The total crosssection of Compton scattering as a function of k0 is shown in Fig. 3.4.
The energy distribution of upscattered Yrays is determined by the differential crosssection of the process. Assuming that a monoenergetic beam of low energy photons w0 penetrates an isotropic and homogeneous region filled with relativistic electrons of energy ee, the spectrum of radiation scattered at the angle 0 relative to the initial photon beam is written as
whereThe energy of the high energy Yray photon e7 varies in the limits
In the case of isotropically distributed electrons and photons, the integration of Eq.(3.15) over the angle 0 gives (Jones, 1968, Blumenthal and Gould, 1970)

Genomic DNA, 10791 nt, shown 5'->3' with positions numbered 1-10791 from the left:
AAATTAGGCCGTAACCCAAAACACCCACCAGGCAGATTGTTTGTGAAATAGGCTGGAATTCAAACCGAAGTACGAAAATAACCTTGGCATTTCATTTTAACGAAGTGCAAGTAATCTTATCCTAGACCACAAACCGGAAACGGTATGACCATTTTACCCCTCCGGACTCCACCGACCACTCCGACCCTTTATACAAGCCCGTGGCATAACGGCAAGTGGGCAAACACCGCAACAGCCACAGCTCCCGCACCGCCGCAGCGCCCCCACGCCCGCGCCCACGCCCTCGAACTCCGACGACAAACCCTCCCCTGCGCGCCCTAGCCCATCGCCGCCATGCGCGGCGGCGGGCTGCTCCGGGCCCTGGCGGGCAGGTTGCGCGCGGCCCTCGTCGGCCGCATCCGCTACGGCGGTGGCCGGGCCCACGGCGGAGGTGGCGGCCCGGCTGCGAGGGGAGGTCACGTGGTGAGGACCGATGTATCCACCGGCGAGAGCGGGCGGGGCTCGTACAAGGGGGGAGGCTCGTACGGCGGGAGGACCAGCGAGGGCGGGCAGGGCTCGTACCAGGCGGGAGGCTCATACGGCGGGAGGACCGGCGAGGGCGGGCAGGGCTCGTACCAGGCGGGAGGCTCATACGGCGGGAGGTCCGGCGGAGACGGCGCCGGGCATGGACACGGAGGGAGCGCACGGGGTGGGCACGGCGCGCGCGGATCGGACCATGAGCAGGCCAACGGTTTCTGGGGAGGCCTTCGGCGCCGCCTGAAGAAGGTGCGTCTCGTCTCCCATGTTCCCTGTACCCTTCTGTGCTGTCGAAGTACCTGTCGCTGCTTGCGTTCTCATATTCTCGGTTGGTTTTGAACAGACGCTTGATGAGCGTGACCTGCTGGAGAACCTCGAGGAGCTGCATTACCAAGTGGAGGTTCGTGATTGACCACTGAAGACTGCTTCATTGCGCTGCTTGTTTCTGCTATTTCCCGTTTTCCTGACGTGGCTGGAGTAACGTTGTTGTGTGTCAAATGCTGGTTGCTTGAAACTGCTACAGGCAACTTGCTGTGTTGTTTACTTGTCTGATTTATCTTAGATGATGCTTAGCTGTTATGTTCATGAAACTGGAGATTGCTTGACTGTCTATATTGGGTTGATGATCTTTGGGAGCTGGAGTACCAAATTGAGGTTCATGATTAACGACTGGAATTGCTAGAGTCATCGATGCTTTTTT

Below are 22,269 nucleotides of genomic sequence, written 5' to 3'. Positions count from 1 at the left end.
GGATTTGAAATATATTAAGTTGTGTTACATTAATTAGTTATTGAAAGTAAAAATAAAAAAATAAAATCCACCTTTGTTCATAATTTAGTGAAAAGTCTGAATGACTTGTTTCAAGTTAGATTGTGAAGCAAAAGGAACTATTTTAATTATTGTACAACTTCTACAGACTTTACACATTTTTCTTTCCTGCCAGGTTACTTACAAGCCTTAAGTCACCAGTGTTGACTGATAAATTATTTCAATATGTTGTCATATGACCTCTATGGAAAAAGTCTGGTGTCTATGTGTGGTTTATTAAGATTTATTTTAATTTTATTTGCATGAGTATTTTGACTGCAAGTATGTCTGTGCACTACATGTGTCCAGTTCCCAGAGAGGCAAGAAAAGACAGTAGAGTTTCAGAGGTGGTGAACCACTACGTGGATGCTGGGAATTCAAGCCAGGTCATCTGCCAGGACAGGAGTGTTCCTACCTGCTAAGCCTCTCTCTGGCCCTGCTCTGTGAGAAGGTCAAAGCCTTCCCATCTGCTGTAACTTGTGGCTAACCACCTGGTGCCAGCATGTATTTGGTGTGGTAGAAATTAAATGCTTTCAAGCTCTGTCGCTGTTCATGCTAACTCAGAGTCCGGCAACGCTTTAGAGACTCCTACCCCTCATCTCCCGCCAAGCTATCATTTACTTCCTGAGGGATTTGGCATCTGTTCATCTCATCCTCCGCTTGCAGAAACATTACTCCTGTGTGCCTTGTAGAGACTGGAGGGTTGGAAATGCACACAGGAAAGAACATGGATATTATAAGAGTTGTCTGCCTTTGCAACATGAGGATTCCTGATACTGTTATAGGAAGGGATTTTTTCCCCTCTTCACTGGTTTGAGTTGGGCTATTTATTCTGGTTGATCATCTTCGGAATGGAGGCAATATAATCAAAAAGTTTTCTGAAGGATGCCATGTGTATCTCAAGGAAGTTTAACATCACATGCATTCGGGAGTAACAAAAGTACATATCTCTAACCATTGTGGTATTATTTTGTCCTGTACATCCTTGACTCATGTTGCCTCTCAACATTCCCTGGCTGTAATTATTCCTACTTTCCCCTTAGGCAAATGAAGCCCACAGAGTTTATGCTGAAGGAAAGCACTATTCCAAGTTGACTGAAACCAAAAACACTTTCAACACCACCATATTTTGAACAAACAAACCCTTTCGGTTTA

The differential energy spectra of Yrays for several fixed values of k0 are shown in Fig. 3.5. In the deep KleinNishina regimethe spectrum grows sharply towards the maximum atThis implies that in this regime just one interaction is sufficient to transfer a substantial fraction of the electron energy to the upscattered photon (see also Table 3.1).
Fig. 3.4 Total crosssections of inverse Compton scattering and photonphoton pair production in isotropic radiation fields. Two spectral distributions for the ambient photon gas are assumed: (i) monoenergetic with energy wo (curves 1 and 3), and (ii) Planckian with the same mean photon energy(curves 2 and 4).
In the Thomson regimethe average energy of the upscattered photon isthus only a fractionof the primary electron energy is released in the upscattered photon.